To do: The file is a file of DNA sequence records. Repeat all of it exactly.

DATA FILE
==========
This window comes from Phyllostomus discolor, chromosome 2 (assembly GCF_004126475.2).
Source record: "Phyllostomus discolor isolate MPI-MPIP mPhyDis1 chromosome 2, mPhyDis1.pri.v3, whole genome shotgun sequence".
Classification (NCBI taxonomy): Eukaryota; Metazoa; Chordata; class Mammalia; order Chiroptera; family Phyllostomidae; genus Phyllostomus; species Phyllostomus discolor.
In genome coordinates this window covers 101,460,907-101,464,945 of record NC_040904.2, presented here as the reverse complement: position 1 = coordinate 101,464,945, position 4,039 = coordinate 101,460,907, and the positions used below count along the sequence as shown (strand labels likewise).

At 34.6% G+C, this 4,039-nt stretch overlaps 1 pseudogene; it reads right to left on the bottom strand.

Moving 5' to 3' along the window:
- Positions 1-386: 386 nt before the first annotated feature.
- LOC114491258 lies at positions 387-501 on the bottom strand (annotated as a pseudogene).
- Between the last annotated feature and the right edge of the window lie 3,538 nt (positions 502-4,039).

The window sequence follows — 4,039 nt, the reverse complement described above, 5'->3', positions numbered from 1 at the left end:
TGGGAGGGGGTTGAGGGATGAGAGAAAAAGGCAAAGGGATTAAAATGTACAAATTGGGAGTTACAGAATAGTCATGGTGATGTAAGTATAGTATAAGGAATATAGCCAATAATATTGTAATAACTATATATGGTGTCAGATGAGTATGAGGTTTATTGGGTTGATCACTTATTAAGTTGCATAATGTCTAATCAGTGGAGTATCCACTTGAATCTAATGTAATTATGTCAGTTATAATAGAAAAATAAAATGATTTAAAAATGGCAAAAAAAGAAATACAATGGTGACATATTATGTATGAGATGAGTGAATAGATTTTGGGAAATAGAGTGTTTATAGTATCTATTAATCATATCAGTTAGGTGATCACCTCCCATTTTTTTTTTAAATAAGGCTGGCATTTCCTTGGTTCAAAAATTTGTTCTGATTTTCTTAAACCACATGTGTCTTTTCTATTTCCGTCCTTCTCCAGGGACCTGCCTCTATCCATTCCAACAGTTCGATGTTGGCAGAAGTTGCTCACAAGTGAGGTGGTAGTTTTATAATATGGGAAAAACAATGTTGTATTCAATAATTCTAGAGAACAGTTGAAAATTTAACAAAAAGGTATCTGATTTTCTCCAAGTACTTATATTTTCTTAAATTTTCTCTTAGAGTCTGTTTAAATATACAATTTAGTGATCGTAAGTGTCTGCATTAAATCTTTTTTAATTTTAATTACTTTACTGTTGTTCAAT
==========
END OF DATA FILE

This window comes from Phyllostomus discolor, chromosome 2 (assembly GCF_004126475.2).
Source record: "Phyllostomus discolor isolate MPI-MPIP mPhyDis1 chromosome 2, mPhyDis1.pri.v3, whole genome shotgun sequence".
Classification (NCBI taxonomy): Eukaryota; Metazoa; Chordata; class Mammalia; order Chiroptera; family Phyllostomidae; genus Phyllostomus; species Phyllostomus discolor.
In genome coordinates this window covers 101,460,907-101,464,945 of record NC_040904.2, presented here as the reverse complement: position 1 = coordinate 101,464,945, position 4,039 = coordinate 101,460,907, and the positions used below count along the sequence as shown (strand labels likewise).

At 34.6% G+C, this 4,039-nt stretch overlaps 1 pseudogene; it reads right to left on the bottom strand.

Moving 5' to 3' along the window:
- Positions 1-386: 386 nt before the first annotated feature.
- LOC114491258 lies at positions 387-501 on the bottom strand (annotated as a pseudogene).
- Between the last annotated feature and the right edge of the window lie 3,538 nt (positions 502-4,039).

The window sequence follows — 4,039 nt, the reverse complement described above, 5'->3', positions numbered from 1 at the left end:
TGGGAGGGGGTTGAGGGATGAGAGAAAAAGGCAAAGGGATTAAAATGTACAAATTGGGAGTTACAGAATAGTCATGGTGATGTAAGTATAGTATAAGGAATATAGCCAATAATATTGTAATAACTATATATGGTGTCAGATGAGTATGAGGTTTATTGGGTTGATCACTTATTAAGTTGCATAATGTCTAATCAGTGGAGTATCCACTTGAATCTAATGTAATTATGTCAGTTATAATAGAAAAATAAAATGATTTAAAAATGGCAAAAAAAGAAATACAATGGTGACATATTATGTATGAGATGAGTGAATAGATTTTGGGAAATAGAGTGTTTATAGTATCTATTAATCATATCAGTTAGGTGATCACCTCCCATTTTTTTTTTAAATAAGGCTGGCATTTCCTTGGTTCAAAAATTTGTTCTGATTTTCTTAAACCACATGTGTCTTTTCTATTTCCGTCCTTCTCCAGGGACCTGCCTCTATCCATTCCAACAGTTCGATGTTGGCAGAAGTTGCTCACAAGTGAGGTGGTAGTTTTATAATATGGGAAAAACAATGTTGTATTCAATAATTCTAGAGAACAGTTGAAAATTTAACAAAAAGGTATCTGATTTTCTCCAAGTACTTATATTTTCTTAAATTTTCTCTTAGAGTCTGTTTAAATATACAATTTAGTGATCGTAAGTGTCTGCATTAAATCTTTTTTAATTTTAATTACTTTACTGTTGTTCAAT